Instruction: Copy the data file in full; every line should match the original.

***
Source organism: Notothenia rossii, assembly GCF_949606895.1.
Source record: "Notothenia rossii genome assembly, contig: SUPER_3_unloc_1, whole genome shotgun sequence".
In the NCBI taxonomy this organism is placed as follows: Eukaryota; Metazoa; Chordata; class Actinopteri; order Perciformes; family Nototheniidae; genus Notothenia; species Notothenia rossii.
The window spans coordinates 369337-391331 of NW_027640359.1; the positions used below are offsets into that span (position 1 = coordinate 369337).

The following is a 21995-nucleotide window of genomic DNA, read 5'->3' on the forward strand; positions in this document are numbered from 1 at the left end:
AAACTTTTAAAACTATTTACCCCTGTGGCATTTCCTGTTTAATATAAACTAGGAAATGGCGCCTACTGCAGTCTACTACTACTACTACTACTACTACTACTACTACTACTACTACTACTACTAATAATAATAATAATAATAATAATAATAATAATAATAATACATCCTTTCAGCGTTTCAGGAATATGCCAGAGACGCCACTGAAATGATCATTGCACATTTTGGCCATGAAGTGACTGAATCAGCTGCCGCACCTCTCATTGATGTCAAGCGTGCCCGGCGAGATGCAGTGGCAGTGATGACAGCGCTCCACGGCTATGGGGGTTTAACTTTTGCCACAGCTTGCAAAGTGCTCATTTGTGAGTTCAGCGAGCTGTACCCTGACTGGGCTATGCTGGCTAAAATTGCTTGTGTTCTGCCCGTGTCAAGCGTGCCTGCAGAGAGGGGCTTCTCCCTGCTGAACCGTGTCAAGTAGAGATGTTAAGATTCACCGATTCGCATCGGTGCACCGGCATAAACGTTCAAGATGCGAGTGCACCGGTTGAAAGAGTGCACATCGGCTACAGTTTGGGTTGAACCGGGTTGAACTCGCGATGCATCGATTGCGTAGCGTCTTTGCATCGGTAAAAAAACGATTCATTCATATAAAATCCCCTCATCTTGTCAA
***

Source organism: Notothenia rossii, assembly GCF_949606895.1.
Source record: "Notothenia rossii genome assembly, contig: SUPER_3_unloc_1, whole genome shotgun sequence".
In the NCBI taxonomy this organism is placed as follows: Eukaryota; Metazoa; Chordata; class Actinopteri; order Perciformes; family Nototheniidae; genus Notothenia; species Notothenia rossii.
The window spans coordinates 369337-391331 of NW_027640359.1; the positions used below are offsets into that span (position 1 = coordinate 369337).

The following is a 21995-nucleotide window of genomic DNA, read 5'->3' on the forward strand; positions in this document are numbered from 1 at the left end:
AAACTTTTAAAACTATTTACCCCTGTGGCATTTCCTGTTTAATATAAACTAGGAAATGGCGCCTACTGCAGTCTACTACTACTACTACTACTACTACTACTACTACTACTACTACTACTACTAATAATAATAATAATAATAATAATAATAATAATAATAATACATCCTTTCAGCGTTTCAGGAATATGCCAGAGACGCCACTGAAATGATCATTGCACATTTTGGCCATGAAGTGACTGAATCAGCTGCCGCACCTCTCATTGATGTCAAGCGTGCCCGGCGAGATGCAGTGGCAGTGATGACAGCGCTCCACGGCTATGGGGGTTTAACTTTTGCCACAGCTTGCAAAGTGCTCATTTGTGAGTTCAGCGAGCTGTACCCTGACTGGGCTATGCTGGCTAAAATTGCTTGTGTTCTGCCCGTGTCAAGCGTGCCTGCAGAGAGGGGCTTCTCCCTGCTGAACCGTGTCAAGTAGAGATGTTAAGATTCACCGATTCGCATCGGTGCACCGGCATAAACGTTCAAGATGCGAGTGCACCGGTTGAAAGAGTGCACATCGGCTACAGTTTGGGTTGAACCGGGTTGAACTCGCGATGCATCGATTGCGTAGCGTCTTTGCATCGGTAAAAAAACGATTCATTCATATAAAATCCCCTCATCTTGTCAA